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ISRN Civil Engineering
Volume 2013 (2013), Article ID 562482, 8 pages
Poisson’s Theory for Analysis of Bending of Isotropic and Anisotropic Plates
Department of Aerospace Engineering, Indian Institute of Science, Bangalore 560 012, India
Received 30 May 2013; Accepted 19 June 2013
Academic Editors: M. Garg and D. Huang
Copyright © 2013 K. Vijayakumar. This is an open access article distributed under the Creative Commons Attribution License, which permits unrestricted use, distribution, and reproduction in any medium, provided the original work is properly cited.
Sixteen-decade-old problem of Poisson-Kirchhoff’s boundary conditions paradox is resolved in the case of isotropic plates through a theory designated as “Poisson’s theory of plates in bending.” It is based on “assuming” zero transverse shear stresses instead of strains. Reactive (statically equivalent) transverse shear stresses are gradients of a function (in place of in-plane displacements as gradients of vertical deflection) so that reactive transverse stresses are independent of material constants in the preliminary solution. Equations governing in-plane displacements are independent of the vertical (transverse) deflection . Coupling of these equations with is the root cause for the boundary conditions paradox. Edge support condition on does not play any role in obtaining in-plane displacements. Normally, solutions to the displacements are obtained from governing equations based on the stationary property of relevant total potential and reactive transverse shear stresses are expressed in terms of these displacements. In the present study, a reverse process in obtaining preliminary solution is adapted in which reactive transverse stresses are determined first and displacements are obtained in terms of these stresses. Equations governing second-order corrections to preliminary solutions of bending of anisotropic plates are derived through application of an iterative method used earlier for the analysis of bending of isotropic plates.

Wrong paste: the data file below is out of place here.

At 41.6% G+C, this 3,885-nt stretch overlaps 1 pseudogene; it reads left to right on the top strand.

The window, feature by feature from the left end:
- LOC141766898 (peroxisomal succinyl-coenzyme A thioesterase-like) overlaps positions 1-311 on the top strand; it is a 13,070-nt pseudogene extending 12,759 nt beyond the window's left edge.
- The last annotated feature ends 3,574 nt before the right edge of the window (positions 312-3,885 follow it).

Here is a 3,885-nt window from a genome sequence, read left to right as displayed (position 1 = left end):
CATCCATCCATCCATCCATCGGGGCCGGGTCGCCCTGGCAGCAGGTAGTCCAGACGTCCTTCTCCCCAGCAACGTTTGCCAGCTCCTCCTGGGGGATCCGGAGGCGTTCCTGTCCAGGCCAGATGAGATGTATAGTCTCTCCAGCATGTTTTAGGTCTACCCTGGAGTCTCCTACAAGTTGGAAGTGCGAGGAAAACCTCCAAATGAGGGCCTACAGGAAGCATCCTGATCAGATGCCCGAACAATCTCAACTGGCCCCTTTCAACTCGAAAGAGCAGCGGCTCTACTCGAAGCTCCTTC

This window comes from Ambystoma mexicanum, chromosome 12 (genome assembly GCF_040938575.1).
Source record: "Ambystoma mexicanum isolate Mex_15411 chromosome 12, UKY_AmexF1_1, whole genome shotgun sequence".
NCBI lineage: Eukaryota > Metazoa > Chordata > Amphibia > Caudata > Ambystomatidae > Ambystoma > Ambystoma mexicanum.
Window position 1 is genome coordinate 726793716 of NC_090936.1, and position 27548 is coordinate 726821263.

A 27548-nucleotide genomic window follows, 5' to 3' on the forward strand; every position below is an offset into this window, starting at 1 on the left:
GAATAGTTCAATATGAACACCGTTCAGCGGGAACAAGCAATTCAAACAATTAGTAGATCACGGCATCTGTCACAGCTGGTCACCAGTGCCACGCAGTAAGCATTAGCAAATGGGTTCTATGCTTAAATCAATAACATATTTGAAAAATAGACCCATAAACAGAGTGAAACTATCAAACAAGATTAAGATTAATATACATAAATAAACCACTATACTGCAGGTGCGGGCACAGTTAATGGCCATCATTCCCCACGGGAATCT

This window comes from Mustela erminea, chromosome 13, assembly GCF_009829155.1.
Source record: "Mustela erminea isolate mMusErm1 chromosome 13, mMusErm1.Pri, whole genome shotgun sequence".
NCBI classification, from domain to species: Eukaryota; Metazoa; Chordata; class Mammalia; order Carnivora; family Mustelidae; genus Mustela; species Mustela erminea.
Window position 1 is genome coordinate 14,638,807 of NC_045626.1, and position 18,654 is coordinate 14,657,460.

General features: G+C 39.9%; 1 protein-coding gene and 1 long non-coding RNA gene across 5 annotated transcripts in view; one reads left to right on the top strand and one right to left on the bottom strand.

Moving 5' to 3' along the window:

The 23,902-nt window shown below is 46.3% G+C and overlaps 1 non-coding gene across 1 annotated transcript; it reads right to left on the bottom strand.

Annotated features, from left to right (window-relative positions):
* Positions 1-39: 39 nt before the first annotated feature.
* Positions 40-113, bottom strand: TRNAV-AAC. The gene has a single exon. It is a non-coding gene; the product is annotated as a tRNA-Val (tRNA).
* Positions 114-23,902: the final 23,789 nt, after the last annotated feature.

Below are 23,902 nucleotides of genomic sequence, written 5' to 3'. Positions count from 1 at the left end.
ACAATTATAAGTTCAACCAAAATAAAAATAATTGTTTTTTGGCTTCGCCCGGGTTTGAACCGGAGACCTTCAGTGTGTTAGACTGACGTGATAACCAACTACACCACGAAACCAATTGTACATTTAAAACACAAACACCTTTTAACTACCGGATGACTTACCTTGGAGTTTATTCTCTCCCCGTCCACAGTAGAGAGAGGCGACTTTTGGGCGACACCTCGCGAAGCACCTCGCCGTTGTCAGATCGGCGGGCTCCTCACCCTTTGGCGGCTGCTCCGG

Kirchhoff’s theory  and first-order shear deformation theory based on Hencky’s work  abbreviated as FSDT of plates in bending are simple theories and continuously used to obtain design information. Kirchhoff’s theory consists of a single variable model in which in-plane displacements are expressed in terms of gradients of vertical deflection so that zero face shear conditions are satisfied. is governed by a fourth-order equation associated with two edge conditions instead of three edge conditions required in a 3D problem. Consequence of this lacuna is the well-known Poisson-Kirchhoff boundary conditions paradox (see Reissner’s article ).
Assumption of zero transverse shear strains is discarded in FSDT forming a three-variable model. Vertical deflection and in-plane displacements are coupled in the governing differential equations and boundary conditions. Reactive (statically equivalent) transverse shears are combined with in-plane shear resulting in approximation of associated torsion problem instead of flexure problem. In Kirchhoff's theory, in-plane shear is combined with transverse shear implied in Kelvin and Tait’s physical interpretation of contracted boundary condition . In fact, torsion problem is associated with flexure problem whereas flexure problem (unlike directly or indirectly implied in energy methods) is independent of torsion problem. Reissner  in his article felt that inclusion of transverse shear deformation effects was presumed to be the key in resolving Poisson-Kirchhoff’s boundary conditions paradox. Recently, it is shown that the second-order correction to by either Reissner’s theory or FSDT corresponds to approximate solution of a torsion problem . Coupling between bending and associated torsion problems is eliminated earlier  by using zero rotation about the vertical axis. The proposal of zero does not, however, resolve the paradox in a satisfactory manner. In the reference , face deflection in (8) is from zero face shear conditions whereas neutral plane deflectio n from edge support condition is associated with self-equilibrating transverse shear stresses.